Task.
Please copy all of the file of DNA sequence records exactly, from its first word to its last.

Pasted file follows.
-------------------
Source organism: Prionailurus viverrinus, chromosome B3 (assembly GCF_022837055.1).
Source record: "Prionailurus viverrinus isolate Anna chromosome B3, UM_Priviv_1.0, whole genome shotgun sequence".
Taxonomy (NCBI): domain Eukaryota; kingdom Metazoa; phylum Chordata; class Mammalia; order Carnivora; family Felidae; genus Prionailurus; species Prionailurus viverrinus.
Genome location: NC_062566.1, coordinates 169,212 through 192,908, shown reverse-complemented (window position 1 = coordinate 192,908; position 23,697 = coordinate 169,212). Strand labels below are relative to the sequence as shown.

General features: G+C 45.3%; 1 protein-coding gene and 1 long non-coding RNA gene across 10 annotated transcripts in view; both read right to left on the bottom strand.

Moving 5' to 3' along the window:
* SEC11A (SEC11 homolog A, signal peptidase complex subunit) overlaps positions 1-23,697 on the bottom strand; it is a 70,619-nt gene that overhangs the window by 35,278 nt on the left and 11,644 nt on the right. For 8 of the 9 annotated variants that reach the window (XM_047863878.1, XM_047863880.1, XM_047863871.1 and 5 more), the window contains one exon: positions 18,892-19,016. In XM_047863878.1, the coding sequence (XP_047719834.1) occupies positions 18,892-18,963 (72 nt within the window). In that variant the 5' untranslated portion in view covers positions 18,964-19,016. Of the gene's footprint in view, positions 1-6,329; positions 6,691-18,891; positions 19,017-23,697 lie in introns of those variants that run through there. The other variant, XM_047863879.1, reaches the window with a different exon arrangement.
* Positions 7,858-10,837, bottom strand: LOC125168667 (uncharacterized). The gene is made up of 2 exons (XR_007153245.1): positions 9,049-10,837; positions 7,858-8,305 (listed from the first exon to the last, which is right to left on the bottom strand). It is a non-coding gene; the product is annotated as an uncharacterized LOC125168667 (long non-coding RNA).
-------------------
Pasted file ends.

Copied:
Source organism: Prionailurus viverrinus, chromosome B3 (assembly GCF_022837055.1).
Source record: "Prionailurus viverrinus isolate Anna chromosome B3, UM_Priviv_1.0, whole genome shotgun sequence".
Taxonomy (NCBI): domain Eukaryota; kingdom Metazoa; phylum Chordata; class Mammalia; order Carnivora; family Felidae; genus Prionailurus; species Prionailurus viverrinus.
Genome location: NC_062566.1, coordinates 169,212 through 192,908, shown reverse-complemented (window position 1 = coordinate 192,908; position 23,697 = coordinate 169,212). Strand labels below are relative to the sequence as shown.

General features: G+C 45.3%; 1 protein-coding gene and 1 long non-coding RNA gene across 10 annotated transcripts in view; both read right to left on the bottom strand.

Moving 5' to 3' along the window:
* SEC11A (SEC11 homolog A, signal peptidase complex subunit) overlaps positions 1-23,697 on the bottom strand; it is a 70,619-nt gene that overhangs the window by 35,278 nt on the left and 11,644 nt on the right. For 8 of the 9 annotated variants that reach the window (XM_047863878.1, XM_047863880.1, XM_047863871.1 and 5 more), the window contains one exon: positions 18,892-19,016. In XM_047863878.1, the coding sequence (XP_047719834.1) occupies positions 18,892-18,963 (72 nt within the window). In that variant the 5' untranslated portion in view covers positions 18,964-19,016. Of the gene's footprint in view, positions 1-6,329; positions 6,691-18,891; positions 19,017-23,697 lie in introns of those variants that run through there. The other variant, XM_047863879.1, reaches the window with a different exon arrangement.
* Positions 7,858-10,837, bottom strand: LOC125168667 (uncharacterized). The gene is made up of 2 exons (XR_007153245.1): positions 9,049-10,837; positions 7,858-8,305 (listed from the first exon to the last, which is right to left on the bottom strand). It is a non-coding gene; the product is annotated as an uncharacterized LOC125168667 (long non-coding RNA).